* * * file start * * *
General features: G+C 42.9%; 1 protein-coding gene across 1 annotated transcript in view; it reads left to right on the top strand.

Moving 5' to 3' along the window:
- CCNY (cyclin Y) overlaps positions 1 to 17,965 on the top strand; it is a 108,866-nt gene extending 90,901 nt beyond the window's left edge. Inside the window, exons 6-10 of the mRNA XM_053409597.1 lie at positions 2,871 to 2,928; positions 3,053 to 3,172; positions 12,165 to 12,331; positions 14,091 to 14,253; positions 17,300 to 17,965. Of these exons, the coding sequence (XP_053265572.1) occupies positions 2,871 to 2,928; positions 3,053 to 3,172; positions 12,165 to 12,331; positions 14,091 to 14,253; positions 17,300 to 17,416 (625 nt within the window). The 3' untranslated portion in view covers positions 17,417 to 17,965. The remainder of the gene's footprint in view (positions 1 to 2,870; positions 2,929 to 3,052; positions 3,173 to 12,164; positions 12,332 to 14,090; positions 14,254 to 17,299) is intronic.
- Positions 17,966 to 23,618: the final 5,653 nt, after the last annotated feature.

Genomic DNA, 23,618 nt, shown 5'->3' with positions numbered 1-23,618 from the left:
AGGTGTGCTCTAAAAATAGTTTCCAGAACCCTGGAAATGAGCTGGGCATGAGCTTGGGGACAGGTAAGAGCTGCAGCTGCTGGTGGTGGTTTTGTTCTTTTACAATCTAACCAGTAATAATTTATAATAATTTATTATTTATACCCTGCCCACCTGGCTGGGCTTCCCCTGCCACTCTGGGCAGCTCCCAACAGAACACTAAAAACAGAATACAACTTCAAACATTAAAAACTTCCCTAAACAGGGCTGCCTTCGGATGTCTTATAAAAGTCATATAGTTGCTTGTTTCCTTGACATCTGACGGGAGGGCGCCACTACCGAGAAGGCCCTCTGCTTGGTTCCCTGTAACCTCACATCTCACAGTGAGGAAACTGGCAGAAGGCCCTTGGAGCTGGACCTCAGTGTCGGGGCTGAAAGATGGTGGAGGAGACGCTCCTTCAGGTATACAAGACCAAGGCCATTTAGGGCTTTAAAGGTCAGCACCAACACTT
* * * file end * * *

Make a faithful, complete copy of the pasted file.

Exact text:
General features: G+C 42.9%; 1 protein-coding gene across 1 annotated transcript in view; it reads left to right on the top strand.

Moving 5' to 3' along the window:
- CCNY (cyclin Y) overlaps positions 1 to 17,965 on the top strand; it is a 108,866-nt gene extending 90,901 nt beyond the window's left edge. Inside the window, exons 6-10 of the mRNA XM_053409597.1 lie at positions 2,871 to 2,928; positions 3,053 to 3,172; positions 12,165 to 12,331; positions 14,091 to 14,253; positions 17,300 to 17,965. Of these exons, the coding sequence (XP_053265572.1) occupies positions 2,871 to 2,928; positions 3,053 to 3,172; positions 12,165 to 12,331; positions 14,091 to 14,253; positions 17,300 to 17,416 (625 nt within the window). The 3' untranslated portion in view covers positions 17,417 to 17,965. The remainder of the gene's footprint in view (positions 1 to 2,870; positions 2,929 to 3,052; positions 3,173 to 12,164; positions 12,332 to 14,090; positions 14,254 to 17,299) is intronic.
- Positions 17,966 to 23,618: the final 5,653 nt, after the last annotated feature.

Genomic DNA, 23,618 nt, shown 5'->3' with positions numbered 1-23,618 from the left:
AGGTGTGCTCTAAAAATAGTTTCCAGAACCCTGGAAATGAGCTGGGCATGAGCTTGGGGACAGGTAAGAGCTGCAGCTGCTGGTGGTGGTTTTGTTCTTTTACAATCTAACCAGTAATAATTTATAATAATTTATTATTTATACCCTGCCCACCTGGCTGGGCTTCCCCTGCCACTCTGGGCAGCTCCCAACAGAACACTAAAAACAGAATACAACTTCAAACATTAAAAACTTCCCTAAACAGGGCTGCCTTCGGATGTCTTATAAAAGTCATATAGTTGCTTGTTTCCTTGACATCTGACGGGAGGGCGCCACTACCGAGAAGGCCCTCTGCTTGGTTCCCTGTAACCTCACATCTCACAGTGAGGAAACTGGCAGAAGGCCCTTGGAGCTGGACCTCAGTGTCGGGGCTGAAAGATGGTGGAGGAGACGCTCCTTCAGGTATACAAGACCAAGGCCATTTAGGGCTTTAAAGGTCAGCACCAACACTT